Magnitude 5+ Earthquakes – Global

5.6 Earthquake hits Tonga.

5.3 Earthquake hits New Britain, Papua New Guinea.

5.2 Earthquake hits Antofagasta, Chile.

5.1 Earthquake hits the Scotia Sea.

Storms and Floods

Tropical Storms – Roundup of Tropical Storms:

No current tropical storms.


India – Unseasonal rain over the past couple of days has left fields full of flattened crops in Telangana and Andhra Pradesh, and caused large-scale damage to farms in UP and MP, too. Andhra Pradesh appeared to have borne the brunt of the damage, with officials reporting crop losses in nearly one lakh hectares. In Telangana, various crops planted in 11,628 hectares were destroyed in strong thunderstorms and incessant rain.

India – More than 200 birds have been found dead after a hailstorm in Ahmedabad, Gujarat State, India. Parrots, kites and crows were among the 217 birds which died or were found critically injured at Vasna barrage, in Paldi and other parts of new west zone. Street dogs were also seen to suffer as the icy water was too cold. In just two-and-half-hours, many areas in the rain-lashed city had literally become inaccessible for commuters.

Bangladesh – Multiple lightning strikes in Bangladesh have claimed lives of at least eight people in four different districts.

Philippines – A powerful tornado in Cotabato, Philippines on Sunday afternoon has caused damage to infrastructure and houses.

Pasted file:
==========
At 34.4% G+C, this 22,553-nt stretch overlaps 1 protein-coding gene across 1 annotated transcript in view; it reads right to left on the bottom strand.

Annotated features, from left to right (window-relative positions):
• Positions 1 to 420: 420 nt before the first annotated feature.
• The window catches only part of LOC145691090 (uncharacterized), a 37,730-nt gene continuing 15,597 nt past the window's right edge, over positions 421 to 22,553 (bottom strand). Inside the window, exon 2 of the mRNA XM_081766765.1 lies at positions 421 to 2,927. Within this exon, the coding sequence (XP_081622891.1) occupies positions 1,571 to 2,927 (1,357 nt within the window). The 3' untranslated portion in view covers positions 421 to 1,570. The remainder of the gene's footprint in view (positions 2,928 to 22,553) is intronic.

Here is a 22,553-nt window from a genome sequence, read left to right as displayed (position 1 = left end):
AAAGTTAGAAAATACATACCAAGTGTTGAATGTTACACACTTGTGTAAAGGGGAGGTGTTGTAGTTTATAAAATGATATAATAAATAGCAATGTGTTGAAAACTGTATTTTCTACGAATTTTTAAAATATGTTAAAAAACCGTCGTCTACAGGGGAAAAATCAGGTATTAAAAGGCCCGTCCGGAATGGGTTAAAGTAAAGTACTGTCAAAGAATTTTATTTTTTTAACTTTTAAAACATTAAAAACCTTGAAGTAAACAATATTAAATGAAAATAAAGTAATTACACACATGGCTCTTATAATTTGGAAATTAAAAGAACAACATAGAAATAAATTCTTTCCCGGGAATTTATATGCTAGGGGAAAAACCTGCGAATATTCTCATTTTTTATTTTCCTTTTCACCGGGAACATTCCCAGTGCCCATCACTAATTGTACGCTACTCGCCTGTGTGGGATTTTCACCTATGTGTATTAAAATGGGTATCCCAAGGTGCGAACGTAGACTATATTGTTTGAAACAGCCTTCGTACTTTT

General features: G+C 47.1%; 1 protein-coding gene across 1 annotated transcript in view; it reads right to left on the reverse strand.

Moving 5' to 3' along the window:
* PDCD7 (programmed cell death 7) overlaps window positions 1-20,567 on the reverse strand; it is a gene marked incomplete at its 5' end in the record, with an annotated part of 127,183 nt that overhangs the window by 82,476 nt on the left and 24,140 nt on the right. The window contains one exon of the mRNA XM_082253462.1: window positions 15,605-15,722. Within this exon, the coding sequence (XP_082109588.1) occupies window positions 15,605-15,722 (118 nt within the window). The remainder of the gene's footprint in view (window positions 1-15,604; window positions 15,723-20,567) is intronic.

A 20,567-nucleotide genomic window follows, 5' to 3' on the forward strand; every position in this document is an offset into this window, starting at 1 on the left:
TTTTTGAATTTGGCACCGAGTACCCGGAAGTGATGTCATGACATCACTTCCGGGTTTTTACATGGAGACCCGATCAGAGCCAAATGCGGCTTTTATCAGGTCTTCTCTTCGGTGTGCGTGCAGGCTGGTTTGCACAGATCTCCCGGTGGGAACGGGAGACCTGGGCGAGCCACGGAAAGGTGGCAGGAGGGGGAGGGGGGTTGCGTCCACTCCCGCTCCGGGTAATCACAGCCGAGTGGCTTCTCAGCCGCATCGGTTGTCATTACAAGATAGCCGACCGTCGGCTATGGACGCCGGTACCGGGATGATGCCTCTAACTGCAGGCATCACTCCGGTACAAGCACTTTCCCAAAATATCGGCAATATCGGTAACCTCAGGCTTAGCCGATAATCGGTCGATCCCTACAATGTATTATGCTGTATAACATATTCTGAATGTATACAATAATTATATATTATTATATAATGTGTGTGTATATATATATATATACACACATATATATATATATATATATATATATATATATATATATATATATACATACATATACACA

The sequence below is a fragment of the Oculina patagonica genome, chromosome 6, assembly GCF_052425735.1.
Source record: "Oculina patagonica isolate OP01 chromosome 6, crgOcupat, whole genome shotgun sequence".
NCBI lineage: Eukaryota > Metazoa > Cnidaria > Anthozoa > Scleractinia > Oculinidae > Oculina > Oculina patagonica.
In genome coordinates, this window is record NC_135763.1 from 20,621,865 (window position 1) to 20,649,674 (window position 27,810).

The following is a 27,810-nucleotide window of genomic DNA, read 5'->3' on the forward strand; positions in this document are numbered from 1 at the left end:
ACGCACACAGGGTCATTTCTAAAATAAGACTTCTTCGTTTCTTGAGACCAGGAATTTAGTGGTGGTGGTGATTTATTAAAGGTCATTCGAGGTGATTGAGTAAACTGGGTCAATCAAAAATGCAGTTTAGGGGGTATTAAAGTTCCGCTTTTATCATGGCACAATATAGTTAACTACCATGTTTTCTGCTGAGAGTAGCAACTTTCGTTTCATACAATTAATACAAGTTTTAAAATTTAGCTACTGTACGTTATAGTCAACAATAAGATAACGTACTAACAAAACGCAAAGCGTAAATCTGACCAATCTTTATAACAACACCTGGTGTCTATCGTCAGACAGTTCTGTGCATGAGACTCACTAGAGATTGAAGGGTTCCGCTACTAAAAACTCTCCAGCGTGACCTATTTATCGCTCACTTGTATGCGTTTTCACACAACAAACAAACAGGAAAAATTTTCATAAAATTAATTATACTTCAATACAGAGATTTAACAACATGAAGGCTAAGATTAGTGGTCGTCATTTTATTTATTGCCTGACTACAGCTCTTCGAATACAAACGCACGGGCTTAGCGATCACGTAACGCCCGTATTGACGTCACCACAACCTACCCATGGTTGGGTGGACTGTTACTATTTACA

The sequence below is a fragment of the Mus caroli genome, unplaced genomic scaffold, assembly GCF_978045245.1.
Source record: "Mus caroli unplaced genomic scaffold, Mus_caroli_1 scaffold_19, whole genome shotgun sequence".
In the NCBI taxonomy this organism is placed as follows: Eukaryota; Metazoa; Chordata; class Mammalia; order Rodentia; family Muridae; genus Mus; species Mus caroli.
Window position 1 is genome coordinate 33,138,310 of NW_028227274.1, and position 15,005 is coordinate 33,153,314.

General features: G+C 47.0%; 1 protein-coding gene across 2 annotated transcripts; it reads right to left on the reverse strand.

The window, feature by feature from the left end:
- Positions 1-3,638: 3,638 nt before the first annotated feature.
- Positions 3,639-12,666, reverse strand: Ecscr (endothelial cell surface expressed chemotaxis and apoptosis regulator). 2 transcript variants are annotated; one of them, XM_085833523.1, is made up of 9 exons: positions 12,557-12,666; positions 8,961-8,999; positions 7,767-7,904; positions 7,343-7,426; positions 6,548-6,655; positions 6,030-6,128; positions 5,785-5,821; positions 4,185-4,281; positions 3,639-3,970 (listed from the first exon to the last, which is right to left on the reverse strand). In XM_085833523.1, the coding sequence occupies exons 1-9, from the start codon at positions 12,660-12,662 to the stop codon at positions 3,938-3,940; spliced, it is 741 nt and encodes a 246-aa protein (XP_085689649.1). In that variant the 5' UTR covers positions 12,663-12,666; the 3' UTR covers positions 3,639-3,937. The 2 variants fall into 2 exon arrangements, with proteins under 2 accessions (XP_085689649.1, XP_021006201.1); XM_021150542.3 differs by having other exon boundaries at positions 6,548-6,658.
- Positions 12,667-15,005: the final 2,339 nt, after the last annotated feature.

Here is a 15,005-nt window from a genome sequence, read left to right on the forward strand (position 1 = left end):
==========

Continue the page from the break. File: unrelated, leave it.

‘Warm Blob’ of Water Causing Extreme Weather across USA

Scientists say a mass of warm water off the U.S. West Coast is to blame for the bizarre weather affecting the country. From the unusually dry weather gripping the West to the miserably cold and wet systems pinging the East, the one common trait has been extremity, and climate scientists are linking the extreme weather to above average sea surface temperatures off the West Coast.

The study links a warm water mass that’s around 2-7 degrees Fahrenheit above average with the coast-to-coast anomalous weather. “In the fall of 2013 and early 2014 we started to notice a big, almost circular mass of water that just didn’t cool off as much as it usually did, so by spring of 2014 it was warmer than we had ever seen for that time of year.” The patch of water spans 1,000 miles in each direction and runs 300 feet deep. Since 2013, the blob has continued to push against the coast, and is expected to persist throughout 2015.

“Right now it’s super warm all the way across the Pacific to Japan. For a scientist it’s a very interesting time because when you see something like this that’s totally new you have opportunities to learn things you were never expecting.”

The blob developed after a high-pressure ridge caused a calmer ocean over the past two winters. With less winter cooling, warmer temperatures have thrived. The warm water patch has led to drier conditions and diminished snowfall in California because air that passes over the blob carries more heat into the West Coast. The warm water blob is not only affecting the country’s weather, it also has the potential to impact the marine food web off the West Coast.

Simply put, marine animals that rely on colder temperatures to thrive will diminish and vice-versa for marine animals that rely on warmer temperatures. The Pacific Coast salmon and steelhead, for instance, will decline in numbers if this trend continues, as both species harness cold-water nutrients to survive. NOAA surveys, however, found that sea nettle jellyfish, ocean sunfish and handful of different shark species have popped up off the West Coast, drawn by the increasing sea surface temps.

Over the past three months, hundreds of emaciated sea lion pups have washed up on the southern California Coast, and the new study could explain why the marine mammals are starving.

Global Warming

China to Overtake USA as Largest Contributor to Global Warming